I’m lower than livestock!
Yuugo Hachiken utters that phrase a number of times during Silver Spoon, a fish-out-of-water tale about a young man from the city attending an agricultural high school. Used for comical effect, he usually says as much when he’s threatened with punishment for not doing seemingly mundane chores related to the school’s chickens, cows, or horses.
But in season two of the series, in the final episode, Hachiken says it again and this time, not to humorous effect. He has returned home for a quick visit, making the trip only to pick up study notes to help his friend and love interest, Mikage. Hoping to sneak in and out quickly, he’s forced instead to stay for a family dinner. For most of us, the occasion would be happy or at least tolerable, but for Hachiken, who loathes his father, it’s a test of patience, to exhibit the growth he’s experienced as a high school freshman in the face of his dad’s unrelenting coldness and uncompromising expectations. It’s challenging for Hachiken, who wilted while studying for high school entrance exams under his father’s repression, and doesn’t experience an ounce of love or compassion from him.
Hachiken is doing well during the meal, though, until he makes a mistake by telling his father that the reason for picking up the notes is that he’s helping a friend study (When he said it, I literally gasped, “That’s a mistake, Hachi!”). His father questions him: “How can a failure like you help someone else study?”
The tension is the scene is palpable. Much like Hachiken, I have issues with self-control, unable to put aside frustration and anger when pushed beyond my boundary for patience, when goaded with words that flip a switch in me, from “normal Charles” to “crazed, spiteful, vengeful Charles.” Hachiken’s switch is flipped, but this time, having matured through his experiences with friends, teachers, and livestock, the light that comes on isn’t bright with fury; it’s muted and measured, as he speaks about forgiveness.
Through the whole of Silver Spoon, Hachiken slowly gets to know the world of farming, both in its pleasure and its brutality. The farmers care for their animals, but still, all it takes is a bad moment leading to an injury for an animal to be sent to slaughter. Hachiken feels the same—one failure and he’s unable to be forgiven. He’s not given an opportunity to arise, to right himself, to do better.
I’ve fouled up plenty in my life—more often than not in terms of moral failure—but those moments have been followed by much forgiveness—by God, by family, by friends. I’ve never felt exactly Hachiken does in that moment, shown such spite from a loved one, but I still understood it so well. How could I know that situation when I’ve rarely or never been through it? The answer to that was difficult for me to accept because it’s repulsive to me. It’s the worst conclusion I could have reached, but it’s true and inescapable. I realized that in that scene I’m not Hachiken at all—I’m his father.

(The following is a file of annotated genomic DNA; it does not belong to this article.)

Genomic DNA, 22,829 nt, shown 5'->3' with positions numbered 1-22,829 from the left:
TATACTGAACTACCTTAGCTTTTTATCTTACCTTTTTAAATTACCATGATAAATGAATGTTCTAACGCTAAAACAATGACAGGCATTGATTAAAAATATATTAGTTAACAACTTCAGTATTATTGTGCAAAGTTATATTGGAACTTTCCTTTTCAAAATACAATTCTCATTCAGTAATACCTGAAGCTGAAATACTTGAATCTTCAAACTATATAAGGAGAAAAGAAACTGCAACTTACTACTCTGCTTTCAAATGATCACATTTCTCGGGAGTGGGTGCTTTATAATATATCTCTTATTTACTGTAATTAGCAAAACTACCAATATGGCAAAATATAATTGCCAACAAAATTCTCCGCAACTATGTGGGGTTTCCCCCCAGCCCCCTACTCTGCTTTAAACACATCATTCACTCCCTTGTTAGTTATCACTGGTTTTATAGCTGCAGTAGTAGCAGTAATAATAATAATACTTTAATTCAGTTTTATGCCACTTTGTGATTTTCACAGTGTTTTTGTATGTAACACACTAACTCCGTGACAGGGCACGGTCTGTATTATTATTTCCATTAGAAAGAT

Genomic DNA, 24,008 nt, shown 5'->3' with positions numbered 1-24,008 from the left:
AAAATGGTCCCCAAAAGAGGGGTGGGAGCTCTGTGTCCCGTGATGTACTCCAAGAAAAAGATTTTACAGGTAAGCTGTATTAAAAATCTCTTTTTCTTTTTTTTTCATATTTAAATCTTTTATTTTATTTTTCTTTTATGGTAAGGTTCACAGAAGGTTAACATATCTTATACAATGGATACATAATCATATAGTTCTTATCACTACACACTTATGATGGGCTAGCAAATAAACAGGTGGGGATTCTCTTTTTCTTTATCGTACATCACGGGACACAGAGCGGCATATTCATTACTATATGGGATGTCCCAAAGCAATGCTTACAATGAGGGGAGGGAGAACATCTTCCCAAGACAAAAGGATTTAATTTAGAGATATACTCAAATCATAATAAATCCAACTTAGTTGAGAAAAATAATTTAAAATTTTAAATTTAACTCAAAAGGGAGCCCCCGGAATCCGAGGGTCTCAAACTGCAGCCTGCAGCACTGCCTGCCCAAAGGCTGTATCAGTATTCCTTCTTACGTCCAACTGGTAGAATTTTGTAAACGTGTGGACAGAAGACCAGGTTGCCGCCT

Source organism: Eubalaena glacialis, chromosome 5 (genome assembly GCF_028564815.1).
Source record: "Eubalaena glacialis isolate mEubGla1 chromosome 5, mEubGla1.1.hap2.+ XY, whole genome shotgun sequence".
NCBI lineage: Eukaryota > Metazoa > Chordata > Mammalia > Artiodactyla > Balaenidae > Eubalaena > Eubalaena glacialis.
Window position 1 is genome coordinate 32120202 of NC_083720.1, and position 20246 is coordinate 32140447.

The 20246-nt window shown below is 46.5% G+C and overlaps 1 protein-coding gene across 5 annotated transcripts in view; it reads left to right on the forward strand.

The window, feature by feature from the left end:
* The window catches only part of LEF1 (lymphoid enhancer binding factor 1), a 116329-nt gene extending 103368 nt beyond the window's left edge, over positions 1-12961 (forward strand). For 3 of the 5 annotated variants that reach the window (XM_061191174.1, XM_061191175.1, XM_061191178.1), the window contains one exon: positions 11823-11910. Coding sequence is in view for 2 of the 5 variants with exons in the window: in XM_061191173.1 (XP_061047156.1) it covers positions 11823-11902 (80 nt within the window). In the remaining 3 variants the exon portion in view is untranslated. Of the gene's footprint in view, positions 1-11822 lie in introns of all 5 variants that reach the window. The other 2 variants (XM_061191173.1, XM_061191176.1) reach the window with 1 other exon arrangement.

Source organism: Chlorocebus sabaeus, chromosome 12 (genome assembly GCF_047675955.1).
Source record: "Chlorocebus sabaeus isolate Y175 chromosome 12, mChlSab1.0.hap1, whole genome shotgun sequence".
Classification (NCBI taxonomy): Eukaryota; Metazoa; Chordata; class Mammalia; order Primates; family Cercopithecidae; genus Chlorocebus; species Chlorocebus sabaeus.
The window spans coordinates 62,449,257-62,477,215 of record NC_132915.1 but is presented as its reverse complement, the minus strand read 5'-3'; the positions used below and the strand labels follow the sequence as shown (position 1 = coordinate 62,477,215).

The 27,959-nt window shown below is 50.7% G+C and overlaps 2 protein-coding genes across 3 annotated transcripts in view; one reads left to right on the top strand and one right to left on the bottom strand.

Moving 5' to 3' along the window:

Recently, two news stories came to my attention. One involved a professional football player who hit his girlfriend, but wasn’t going to face charges for the crime. Another involved a man living about three hours from me, who killed his wife and children. I visited the latter’s Facebook page and saw comment after comment telling the man to go to hell and viciously predicting that he would be assaulted in prison. A common refrain, too, was name-calling, particularly using the phrase, “fat pig.”
Fat pig. Livestock—he was being treated as livestock.
I’m not saying the man doesn’t deserve punishment. I’m not even saying that he doesn’t deserve the words being thrown his way. But what I realized was this: I wanted to join in on the name-calling. I wanted to leave a message that would hurt him, that would further push his buttons and make him better understand the actions he committed, as if this mad man was concerned in this moment with social media responses from a stranger! But the thing is, that’s not how I want to live. I want to live by my faith, which tells me to turn the other cheek, to act toward others in a way that I would want them to act toward me, to forgive because I’ve been forgiven much, because I’m exactly the same—the same as this foul murderer, often living my life in vicious self-regard.
The oppression that Hachiken feels from his father is done in the same vein with which I levy judgment and dole out imagined punishment upon people—both those I know and those I don’t—and upon society at large. I can blame this attitude on a lot of things, but ultimately it comes down to a heart problem. I’m better than everyone else. They are all below me. They are livestock.
And as I lead them to slaughter, whether with harsh words directly to an individual or just in the transom of my mind, I become more and more like Hachiken’s dad, the most unsavory of characters in Silver Spoon, one without the empathy, compassion, and kindness of which humans are capable. I become the wild beast. It’s a transformation that’s ugly and violent, and one that I must flee from for the sake of others, but most of all for myself, as I would rather not live out that cruel irony, a man who hoped to love others becoming a beast who feeds on other livestock.